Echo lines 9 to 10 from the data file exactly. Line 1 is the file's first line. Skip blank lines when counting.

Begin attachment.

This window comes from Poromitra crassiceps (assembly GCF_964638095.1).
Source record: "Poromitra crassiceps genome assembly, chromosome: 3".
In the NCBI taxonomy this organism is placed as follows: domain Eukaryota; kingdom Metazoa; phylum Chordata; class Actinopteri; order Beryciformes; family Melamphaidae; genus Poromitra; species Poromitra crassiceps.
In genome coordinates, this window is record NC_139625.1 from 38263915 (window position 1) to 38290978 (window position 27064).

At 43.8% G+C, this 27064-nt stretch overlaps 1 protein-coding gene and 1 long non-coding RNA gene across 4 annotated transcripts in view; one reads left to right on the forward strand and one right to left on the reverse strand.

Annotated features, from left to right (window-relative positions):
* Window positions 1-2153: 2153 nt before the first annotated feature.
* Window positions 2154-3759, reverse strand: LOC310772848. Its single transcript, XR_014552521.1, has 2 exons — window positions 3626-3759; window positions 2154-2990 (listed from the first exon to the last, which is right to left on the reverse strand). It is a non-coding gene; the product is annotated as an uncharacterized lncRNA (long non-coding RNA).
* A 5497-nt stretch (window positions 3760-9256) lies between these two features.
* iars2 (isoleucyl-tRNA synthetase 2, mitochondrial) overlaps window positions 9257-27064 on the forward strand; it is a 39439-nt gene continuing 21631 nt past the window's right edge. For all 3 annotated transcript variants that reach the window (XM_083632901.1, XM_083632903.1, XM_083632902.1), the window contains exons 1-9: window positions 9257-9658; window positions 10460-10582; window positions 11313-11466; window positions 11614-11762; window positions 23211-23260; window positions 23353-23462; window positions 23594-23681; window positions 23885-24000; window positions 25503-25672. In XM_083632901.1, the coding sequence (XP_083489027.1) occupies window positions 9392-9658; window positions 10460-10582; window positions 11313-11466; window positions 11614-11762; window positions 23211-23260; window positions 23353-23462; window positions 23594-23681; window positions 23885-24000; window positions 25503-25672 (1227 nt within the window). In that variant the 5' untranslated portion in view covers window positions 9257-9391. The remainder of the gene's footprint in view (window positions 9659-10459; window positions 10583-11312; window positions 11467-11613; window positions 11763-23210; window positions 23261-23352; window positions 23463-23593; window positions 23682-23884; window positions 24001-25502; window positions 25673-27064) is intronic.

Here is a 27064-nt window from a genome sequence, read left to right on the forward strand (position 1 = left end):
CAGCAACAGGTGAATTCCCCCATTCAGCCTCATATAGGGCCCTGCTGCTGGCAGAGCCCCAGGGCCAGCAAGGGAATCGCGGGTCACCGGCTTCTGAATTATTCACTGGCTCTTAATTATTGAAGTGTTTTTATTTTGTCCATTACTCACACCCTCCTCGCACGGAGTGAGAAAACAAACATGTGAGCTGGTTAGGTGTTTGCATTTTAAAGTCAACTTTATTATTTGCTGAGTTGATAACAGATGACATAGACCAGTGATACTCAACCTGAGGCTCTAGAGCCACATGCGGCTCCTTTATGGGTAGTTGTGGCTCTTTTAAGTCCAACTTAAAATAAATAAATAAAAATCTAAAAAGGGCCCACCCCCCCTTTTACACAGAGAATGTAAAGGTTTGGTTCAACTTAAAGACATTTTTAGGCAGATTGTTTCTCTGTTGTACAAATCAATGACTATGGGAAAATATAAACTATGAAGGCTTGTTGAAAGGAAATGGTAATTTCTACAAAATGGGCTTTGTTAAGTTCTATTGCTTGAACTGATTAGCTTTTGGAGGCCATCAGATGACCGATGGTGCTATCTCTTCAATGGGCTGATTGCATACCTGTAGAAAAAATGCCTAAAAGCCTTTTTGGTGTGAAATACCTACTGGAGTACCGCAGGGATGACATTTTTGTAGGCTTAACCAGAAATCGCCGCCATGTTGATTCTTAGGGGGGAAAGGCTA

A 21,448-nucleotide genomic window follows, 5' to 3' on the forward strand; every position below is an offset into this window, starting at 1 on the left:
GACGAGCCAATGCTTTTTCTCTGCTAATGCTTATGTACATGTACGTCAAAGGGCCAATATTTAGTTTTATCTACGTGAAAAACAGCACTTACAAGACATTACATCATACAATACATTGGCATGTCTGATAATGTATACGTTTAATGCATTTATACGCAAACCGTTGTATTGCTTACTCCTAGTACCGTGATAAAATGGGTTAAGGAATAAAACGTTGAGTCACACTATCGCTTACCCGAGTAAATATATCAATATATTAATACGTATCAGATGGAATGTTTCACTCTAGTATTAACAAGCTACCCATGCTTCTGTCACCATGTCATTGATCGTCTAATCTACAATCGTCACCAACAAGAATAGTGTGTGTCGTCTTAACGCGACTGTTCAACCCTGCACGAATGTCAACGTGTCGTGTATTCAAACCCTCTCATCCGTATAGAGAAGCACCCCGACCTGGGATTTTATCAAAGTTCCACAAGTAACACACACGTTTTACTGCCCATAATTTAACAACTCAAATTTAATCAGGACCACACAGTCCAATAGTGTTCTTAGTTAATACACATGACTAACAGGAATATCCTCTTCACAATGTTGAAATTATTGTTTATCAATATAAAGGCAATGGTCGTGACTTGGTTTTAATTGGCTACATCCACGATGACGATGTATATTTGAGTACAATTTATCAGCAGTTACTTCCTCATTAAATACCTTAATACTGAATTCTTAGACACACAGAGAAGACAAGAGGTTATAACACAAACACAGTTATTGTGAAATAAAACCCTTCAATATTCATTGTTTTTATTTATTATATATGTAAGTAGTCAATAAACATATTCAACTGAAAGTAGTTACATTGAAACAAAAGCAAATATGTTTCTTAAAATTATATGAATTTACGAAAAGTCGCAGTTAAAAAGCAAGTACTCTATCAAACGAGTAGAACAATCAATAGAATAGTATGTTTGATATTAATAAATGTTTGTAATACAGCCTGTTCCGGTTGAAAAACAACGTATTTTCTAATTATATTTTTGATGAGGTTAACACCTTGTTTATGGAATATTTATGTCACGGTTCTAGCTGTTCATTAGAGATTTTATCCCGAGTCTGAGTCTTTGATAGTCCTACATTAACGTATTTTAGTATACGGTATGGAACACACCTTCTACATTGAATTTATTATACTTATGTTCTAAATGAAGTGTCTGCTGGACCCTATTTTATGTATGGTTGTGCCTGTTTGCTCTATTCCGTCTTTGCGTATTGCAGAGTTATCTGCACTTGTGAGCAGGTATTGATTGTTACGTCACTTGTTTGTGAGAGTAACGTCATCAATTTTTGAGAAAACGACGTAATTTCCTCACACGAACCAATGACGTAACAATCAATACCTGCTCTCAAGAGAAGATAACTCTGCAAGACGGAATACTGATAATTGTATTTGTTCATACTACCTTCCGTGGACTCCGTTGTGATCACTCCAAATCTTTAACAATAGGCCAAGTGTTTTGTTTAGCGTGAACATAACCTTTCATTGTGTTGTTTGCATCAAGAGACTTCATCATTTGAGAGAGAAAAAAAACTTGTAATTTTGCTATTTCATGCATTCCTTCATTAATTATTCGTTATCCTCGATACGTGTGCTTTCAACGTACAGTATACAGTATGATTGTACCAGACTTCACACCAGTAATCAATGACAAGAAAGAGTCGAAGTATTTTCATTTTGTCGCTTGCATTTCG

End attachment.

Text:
* A 5497-nt stretch (window positions 3760-9256) lies between these two features.
* iars2 (isoleucyl-tRNA synthetase 2, mitochondrial) overlaps window positions 9257-27064 on the forward strand; it is a 39439-nt gene continuing 21631 nt past the window's right edge. For all 3 annotated transcript variants that reach the window (XM_083632901.1, XM_083632903.1, XM_083632902.1), the window contains exons 1-9: window positions 9257-9658; window positions 10460-10582; window positions 11313-11466; window positions 11614-11762; window positions 23211-23260; window positions 23353-23462; window positions 23594-23681; window positions 23885-24000; window positions 25503-25672. In XM_083632901.1, the coding sequence (XP_083489027.1) occupies window positions 9392-9658; window positions 10460-10582; window positions 11313-11466; window positions 11614-11762; window positions 23211-23260; window positions 23353-23462; window positions 23594-23681; window positions 23885-24000; window positions 25503-25672 (1227 nt within the window). In that variant the 5' untranslated portion in view covers window positions 9257-9391. The remainder of the gene's footprint in view (window positions 9659-10459; window positions 10583-11312; window positions 11467-11613; window positions 11763-23210; window positions 23261-23352; window positions 23463-23593; window positions 23682-23884; window positions 24001-25502; window positions 25673-27064) is intronic.